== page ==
Early last year, in a move to stave off this final outcome, THQ board members removed executive vice president of core games Danny Bilson and named Naughty Dog co-founder Jason Rubin president of the company.
During his more than four-year tenure, Bilson made a name for himself at the company with his push to expand the publisher's reach with new marquee talent including movie director Guillermo del Toro, former Assassin's Creed creative director Patrice Desilets and former Ninja Gaiden creator Tomonobu Itagaki.
Bilson, a writer, director and producer of movies, television, video games and comics, left to continue teaching a video game writing course at the University of Southern California's School for Cinematic Arts. Reached for comment today, Bilson called the closure a loss for gamers everywhere.
"I feel for the many talented people who have suddenly lost their jobs — the teams in Agoura [Hills, Calif., THQ's headquarters], the people in the territories and the very creative game makers at Vigil in Austin," he told Polygon. "It's a loss for gamers everywhere when a company that has invested tremendous resource in the art form over the years is suddenly gone. In the end it means less games and less choices for all of us who love to play. If there is a bright spot, it is that the games that were well under way will get the funding they deserve to be completed. The studios and projects that were acquired should yield great experiences for years to come."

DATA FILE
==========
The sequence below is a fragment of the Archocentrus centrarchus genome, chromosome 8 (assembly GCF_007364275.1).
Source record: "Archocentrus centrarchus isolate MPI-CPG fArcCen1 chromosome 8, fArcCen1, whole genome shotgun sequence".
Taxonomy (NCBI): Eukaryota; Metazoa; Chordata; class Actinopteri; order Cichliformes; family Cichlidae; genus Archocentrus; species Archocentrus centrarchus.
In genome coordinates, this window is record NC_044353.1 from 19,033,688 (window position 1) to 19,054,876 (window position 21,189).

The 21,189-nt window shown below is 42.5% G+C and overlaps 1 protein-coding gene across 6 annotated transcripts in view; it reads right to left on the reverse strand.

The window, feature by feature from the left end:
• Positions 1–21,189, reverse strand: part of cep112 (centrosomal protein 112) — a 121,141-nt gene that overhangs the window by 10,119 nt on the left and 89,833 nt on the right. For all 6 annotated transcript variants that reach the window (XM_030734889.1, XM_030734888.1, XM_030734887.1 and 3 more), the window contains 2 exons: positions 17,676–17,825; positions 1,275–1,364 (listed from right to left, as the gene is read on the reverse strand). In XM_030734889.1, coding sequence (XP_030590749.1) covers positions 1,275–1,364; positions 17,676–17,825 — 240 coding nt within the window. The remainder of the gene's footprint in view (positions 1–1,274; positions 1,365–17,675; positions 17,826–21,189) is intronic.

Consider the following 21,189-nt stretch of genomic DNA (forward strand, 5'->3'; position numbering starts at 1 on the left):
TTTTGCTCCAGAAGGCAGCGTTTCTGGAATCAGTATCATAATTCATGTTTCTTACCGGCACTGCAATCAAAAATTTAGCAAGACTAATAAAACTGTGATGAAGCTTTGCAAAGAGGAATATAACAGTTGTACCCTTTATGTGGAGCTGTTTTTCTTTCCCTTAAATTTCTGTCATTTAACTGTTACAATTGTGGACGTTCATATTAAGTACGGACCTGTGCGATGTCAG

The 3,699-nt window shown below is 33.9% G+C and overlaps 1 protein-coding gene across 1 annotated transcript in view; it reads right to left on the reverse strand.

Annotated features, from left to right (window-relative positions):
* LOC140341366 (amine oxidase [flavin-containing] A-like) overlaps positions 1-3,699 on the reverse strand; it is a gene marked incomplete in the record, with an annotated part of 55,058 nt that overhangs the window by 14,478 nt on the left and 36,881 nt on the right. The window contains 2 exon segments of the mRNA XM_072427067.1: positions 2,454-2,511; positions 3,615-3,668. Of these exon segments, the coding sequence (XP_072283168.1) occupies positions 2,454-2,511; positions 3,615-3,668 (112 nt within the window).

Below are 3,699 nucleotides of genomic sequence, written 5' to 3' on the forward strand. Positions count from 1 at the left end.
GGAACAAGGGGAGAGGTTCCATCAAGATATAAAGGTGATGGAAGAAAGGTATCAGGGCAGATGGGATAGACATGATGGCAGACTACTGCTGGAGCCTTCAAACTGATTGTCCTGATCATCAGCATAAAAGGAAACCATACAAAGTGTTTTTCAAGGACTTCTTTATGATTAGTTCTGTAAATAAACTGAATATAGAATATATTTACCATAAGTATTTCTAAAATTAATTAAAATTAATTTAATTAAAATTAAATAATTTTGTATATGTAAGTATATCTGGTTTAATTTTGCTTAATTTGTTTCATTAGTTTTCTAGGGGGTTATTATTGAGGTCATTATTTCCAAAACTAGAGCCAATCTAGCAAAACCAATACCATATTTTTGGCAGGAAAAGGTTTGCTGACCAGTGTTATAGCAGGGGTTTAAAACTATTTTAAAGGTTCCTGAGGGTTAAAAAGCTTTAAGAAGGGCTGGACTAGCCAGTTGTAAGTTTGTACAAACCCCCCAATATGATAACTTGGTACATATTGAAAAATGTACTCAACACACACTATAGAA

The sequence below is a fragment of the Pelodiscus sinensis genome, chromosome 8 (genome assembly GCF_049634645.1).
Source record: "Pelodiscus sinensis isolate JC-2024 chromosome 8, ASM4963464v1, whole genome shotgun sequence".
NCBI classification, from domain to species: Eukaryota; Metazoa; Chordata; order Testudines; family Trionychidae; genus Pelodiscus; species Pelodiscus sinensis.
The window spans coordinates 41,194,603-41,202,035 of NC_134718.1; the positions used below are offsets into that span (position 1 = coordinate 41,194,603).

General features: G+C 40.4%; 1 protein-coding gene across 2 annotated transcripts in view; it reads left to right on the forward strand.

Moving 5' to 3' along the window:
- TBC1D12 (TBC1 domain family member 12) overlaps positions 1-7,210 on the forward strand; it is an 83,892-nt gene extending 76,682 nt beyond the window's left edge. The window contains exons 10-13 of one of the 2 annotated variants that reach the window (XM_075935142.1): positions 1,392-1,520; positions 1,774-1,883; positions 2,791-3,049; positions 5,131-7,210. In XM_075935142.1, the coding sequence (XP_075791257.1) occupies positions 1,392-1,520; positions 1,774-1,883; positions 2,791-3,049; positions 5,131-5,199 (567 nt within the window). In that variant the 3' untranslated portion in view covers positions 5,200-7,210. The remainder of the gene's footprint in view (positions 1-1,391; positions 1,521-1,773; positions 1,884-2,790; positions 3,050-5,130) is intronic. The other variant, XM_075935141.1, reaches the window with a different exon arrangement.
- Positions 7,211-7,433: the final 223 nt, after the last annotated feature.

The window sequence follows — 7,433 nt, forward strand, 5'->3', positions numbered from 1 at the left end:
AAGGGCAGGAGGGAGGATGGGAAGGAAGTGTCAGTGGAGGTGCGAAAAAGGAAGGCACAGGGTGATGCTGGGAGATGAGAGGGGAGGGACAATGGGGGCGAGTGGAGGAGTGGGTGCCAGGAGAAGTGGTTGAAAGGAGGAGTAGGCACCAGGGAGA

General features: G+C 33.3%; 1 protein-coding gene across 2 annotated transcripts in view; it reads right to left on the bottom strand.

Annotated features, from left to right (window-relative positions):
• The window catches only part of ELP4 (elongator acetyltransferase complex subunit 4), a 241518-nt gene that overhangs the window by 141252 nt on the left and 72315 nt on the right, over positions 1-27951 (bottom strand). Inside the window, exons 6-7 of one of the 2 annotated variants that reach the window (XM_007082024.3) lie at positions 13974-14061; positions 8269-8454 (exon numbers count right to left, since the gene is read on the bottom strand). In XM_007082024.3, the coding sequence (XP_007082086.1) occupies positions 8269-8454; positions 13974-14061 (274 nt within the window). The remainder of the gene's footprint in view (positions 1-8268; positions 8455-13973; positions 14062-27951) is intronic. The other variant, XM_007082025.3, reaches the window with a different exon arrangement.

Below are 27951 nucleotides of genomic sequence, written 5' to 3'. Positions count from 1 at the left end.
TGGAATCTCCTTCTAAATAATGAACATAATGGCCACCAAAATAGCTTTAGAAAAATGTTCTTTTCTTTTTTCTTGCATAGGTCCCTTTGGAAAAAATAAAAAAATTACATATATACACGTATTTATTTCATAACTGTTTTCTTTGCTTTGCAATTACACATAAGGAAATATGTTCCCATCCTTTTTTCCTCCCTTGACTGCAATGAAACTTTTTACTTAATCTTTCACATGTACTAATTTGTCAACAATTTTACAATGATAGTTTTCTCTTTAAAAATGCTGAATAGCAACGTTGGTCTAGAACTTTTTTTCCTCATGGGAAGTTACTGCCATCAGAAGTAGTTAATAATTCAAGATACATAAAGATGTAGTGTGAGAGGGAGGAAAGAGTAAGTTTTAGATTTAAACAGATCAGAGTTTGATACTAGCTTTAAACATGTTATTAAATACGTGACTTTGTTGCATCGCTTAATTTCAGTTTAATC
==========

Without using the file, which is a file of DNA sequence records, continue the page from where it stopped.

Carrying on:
With THQ's dissolution, the games Bilson had a hand in starting are scattered or dead. 1666 goes to Ubisoft and its creator, Patrice Desilets, will likely return to the publisher that once sued to try to keep him from working at THQ. Del Torro's Insane trilogy reverted back to the movie maker. Itagaki's Devil's Third was placed up for sale last summer and then returned to Itagaki and his studio after a buyer couldn't be found.